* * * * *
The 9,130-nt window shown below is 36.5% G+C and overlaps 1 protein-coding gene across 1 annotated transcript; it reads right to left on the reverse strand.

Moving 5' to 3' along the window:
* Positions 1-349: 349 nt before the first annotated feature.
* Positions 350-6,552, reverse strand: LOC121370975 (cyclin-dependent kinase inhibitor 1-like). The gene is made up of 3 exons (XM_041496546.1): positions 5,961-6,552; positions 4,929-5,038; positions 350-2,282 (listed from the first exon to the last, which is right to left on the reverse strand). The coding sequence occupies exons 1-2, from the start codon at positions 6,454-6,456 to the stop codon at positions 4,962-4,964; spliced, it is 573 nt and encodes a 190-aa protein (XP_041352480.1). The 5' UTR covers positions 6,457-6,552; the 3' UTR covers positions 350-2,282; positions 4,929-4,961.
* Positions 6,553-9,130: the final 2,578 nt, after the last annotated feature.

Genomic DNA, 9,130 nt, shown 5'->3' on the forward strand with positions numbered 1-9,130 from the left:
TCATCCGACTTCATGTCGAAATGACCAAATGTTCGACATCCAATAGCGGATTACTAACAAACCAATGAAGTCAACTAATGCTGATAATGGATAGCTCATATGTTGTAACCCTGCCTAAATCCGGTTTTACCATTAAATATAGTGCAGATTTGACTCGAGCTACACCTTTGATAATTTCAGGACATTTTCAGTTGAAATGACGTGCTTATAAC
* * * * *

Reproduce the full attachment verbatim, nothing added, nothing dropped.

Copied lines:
The 9,130-nt window shown below is 36.5% G+C and overlaps 1 protein-coding gene across 1 annotated transcript; it reads right to left on the reverse strand.

Moving 5' to 3' along the window:
* Positions 1-349: 349 nt before the first annotated feature.
* Positions 350-6,552, reverse strand: LOC121370975 (cyclin-dependent kinase inhibitor 1-like). The gene is made up of 3 exons (XM_041496546.1): positions 5,961-6,552; positions 4,929-5,038; positions 350-2,282 (listed from the first exon to the last, which is right to left on the reverse strand). The coding sequence occupies exons 1-2, from the start codon at positions 6,454-6,456 to the stop codon at positions 4,962-4,964; spliced, it is 573 nt and encodes a 190-aa protein (XP_041352480.1). The 5' UTR covers positions 6,457-6,552; the 3' UTR covers positions 350-2,282; positions 4,929-4,961.
* Positions 6,553-9,130: the final 2,578 nt, after the last annotated feature.

Genomic DNA, 9,130 nt, shown 5'->3' on the forward strand with positions numbered 1-9,130 from the left:
TCATCCGACTTCATGTCGAAATGACCAAATGTTCGACATCCAATAGCGGATTACTAACAAACCAATGAAGTCAACTAATGCTGATAATGGATAGCTCATATGTTGTAACCCTGCCTAAATCCGGTTTTACCATTAAATATAGTGCAGATTTGACTCGAGCTACACCTTTGATAATTTCAGGACATTTTCAGTTGAAATGACGTGCTTATAAC